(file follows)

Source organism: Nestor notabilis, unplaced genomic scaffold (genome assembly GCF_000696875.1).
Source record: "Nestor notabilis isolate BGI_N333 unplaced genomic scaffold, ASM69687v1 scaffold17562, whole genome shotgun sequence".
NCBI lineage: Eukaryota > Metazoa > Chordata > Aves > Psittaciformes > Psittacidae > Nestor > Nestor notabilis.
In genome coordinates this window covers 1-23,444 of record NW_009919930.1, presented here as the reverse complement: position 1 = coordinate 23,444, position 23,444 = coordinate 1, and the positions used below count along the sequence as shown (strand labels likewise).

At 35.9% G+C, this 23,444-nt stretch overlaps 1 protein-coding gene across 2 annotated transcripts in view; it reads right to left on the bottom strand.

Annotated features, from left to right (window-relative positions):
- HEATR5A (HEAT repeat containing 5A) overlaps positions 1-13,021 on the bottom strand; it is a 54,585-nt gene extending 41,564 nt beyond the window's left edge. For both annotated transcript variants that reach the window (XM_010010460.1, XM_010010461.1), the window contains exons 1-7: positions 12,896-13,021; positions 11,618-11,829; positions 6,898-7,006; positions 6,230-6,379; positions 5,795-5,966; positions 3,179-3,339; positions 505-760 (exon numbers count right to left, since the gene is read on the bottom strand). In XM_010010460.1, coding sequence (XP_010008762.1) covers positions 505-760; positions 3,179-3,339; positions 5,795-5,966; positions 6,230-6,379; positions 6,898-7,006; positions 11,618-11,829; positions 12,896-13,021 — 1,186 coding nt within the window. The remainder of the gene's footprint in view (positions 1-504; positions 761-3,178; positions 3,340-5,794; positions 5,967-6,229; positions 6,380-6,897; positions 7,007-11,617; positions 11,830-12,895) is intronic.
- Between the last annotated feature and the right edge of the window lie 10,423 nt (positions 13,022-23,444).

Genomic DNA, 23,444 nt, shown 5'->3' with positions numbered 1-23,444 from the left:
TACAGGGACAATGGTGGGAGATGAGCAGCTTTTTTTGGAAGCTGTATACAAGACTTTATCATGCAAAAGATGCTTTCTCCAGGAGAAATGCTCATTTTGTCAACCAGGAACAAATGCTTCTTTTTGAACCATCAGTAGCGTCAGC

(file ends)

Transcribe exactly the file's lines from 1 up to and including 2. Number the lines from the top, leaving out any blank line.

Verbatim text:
Source organism: Nestor notabilis, unplaced genomic scaffold (genome assembly GCF_000696875.1).
Source record: "Nestor notabilis isolate BGI_N333 unplaced genomic scaffold, ASM69687v1 scaffold17562, whole genome shotgun sequence".